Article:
Airbnb: Public Enemy No. 1?
Many people don't seem to be taking it all that seriously.
New York passed one of the nation's most onerous anti-homesharing laws last year, but residents don't seem to be taking it all that seriously.
There were more than 55,000 Airbnb rentals in the Big Apple on the final night of 2016, the San Francisco–based homesharing service reports, up from about 47,000 on December 31, 2015. That made New York City the world's top Airbnb destination on New Year's Eve, despite the state law that prohibits the advertising of short-term rentals and the threat of $7,500 fines.
It was a fitting end to 2016, a year that saw more people than ever before using homesharing applications such as Airbnb and HomeAway, even as many states and cities cracked down on the practice.
Other cities have been less straightforward about it. In Chicago, short-term rentals are technically legal, but only if homeowners agree to let city inspectors search their property without warrant, for any reason, at any time. Beyond that, the homesharing ordinance passed by the Chicago City Council is so complicated as to be "literally incomprehensible," according to a lawsuit launched by some residents of the Windy City.
Efforts to restrict homesharing are often premised on the idea that government action is necessary to prevent unscrupulous landlords and careless renters from degrading neighborhoods. But that's an argument for enforcing existing anti-nuisance laws, not a reason to create new restrictions on what otherwise law-abiding residents can do with their own property. If renters—either the traditional sort or those using online platforms—are destroying property or threatening neighbors, they should be held accountable. Blanket bans on short-term rentals punish everyone in pursuit of stopping a few bad actors.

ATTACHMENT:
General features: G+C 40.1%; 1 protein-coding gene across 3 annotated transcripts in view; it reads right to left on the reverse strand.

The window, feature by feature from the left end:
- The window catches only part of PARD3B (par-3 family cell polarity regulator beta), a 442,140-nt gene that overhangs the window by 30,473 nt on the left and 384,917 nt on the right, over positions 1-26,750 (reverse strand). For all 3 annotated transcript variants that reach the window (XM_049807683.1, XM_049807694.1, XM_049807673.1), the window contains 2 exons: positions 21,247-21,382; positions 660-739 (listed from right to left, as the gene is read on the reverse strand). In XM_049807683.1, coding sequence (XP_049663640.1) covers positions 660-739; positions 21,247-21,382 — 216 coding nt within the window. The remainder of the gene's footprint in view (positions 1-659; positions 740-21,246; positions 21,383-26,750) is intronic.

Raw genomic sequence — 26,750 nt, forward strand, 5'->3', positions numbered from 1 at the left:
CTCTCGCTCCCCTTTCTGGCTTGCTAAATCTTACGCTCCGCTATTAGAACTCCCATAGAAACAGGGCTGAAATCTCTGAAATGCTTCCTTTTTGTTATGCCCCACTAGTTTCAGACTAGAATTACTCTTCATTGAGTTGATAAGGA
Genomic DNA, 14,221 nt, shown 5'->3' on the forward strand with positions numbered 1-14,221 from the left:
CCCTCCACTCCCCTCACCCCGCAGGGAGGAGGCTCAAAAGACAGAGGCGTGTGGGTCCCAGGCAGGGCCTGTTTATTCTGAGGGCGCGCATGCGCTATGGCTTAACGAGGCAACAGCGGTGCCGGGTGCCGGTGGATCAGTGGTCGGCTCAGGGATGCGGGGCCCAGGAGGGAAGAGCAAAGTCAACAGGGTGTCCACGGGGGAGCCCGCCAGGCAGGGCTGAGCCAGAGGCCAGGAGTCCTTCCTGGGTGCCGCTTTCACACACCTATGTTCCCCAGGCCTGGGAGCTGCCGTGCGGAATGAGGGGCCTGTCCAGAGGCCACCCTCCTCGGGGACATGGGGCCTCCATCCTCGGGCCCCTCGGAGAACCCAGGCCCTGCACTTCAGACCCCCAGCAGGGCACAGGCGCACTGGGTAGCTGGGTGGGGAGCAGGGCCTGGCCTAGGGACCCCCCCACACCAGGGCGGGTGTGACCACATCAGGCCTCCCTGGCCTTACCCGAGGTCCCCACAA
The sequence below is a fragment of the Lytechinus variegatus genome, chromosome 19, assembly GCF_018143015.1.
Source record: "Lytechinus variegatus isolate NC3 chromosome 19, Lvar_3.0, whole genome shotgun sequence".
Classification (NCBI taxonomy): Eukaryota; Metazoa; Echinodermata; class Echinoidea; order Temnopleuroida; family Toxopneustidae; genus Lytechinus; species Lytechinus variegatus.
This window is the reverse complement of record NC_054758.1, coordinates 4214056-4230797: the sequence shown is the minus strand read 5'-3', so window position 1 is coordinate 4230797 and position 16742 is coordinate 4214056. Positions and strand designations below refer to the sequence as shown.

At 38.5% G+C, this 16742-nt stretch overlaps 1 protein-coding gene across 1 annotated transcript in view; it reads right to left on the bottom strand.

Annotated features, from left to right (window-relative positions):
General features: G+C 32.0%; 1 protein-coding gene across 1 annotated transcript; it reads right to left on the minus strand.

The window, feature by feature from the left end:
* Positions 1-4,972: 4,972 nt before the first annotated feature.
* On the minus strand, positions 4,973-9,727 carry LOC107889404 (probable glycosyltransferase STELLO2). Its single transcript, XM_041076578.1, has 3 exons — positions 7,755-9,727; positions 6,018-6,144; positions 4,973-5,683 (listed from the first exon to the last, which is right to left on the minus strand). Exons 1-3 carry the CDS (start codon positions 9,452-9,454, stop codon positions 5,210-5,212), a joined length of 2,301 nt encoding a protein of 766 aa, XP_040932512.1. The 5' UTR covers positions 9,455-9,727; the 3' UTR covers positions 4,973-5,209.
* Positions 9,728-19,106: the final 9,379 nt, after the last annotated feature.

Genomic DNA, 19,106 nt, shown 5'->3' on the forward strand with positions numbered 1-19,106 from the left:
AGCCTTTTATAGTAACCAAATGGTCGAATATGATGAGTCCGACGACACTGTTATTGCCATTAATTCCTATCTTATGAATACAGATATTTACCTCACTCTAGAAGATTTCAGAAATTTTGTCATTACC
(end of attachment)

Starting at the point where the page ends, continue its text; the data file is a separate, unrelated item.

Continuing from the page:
Enforcing short-term rental bans also takes police resources away from other, more important duties. Cops in Nashville, Tennessee, refused to enforce an Airbnb ordinance, saying they preferred to focus on stopping actual crime. State judges later ruled the regulation unconstitutional.
New York's ban on homesharing survived a legal challenge last year, but Chicago might not be so lucky. The city is facing a pair of lawsuits, with court dates set for later this spring.
Legislators in Florida, Indiana, Texas, and other states are now crafting laws to prohibit short-term rental bans. That poses something of a dilemma for skeptics of the use of state power to usurp local government. States should be prudent when interfering in how municipal bodies conduct business, of course, but federalism is no guarantee of liberty.
Political fights over homesharing will continue, but the best check against abusive government rules against homesharing might be to do what lots of New Yorkers did on New Year's Eve: Ignore them.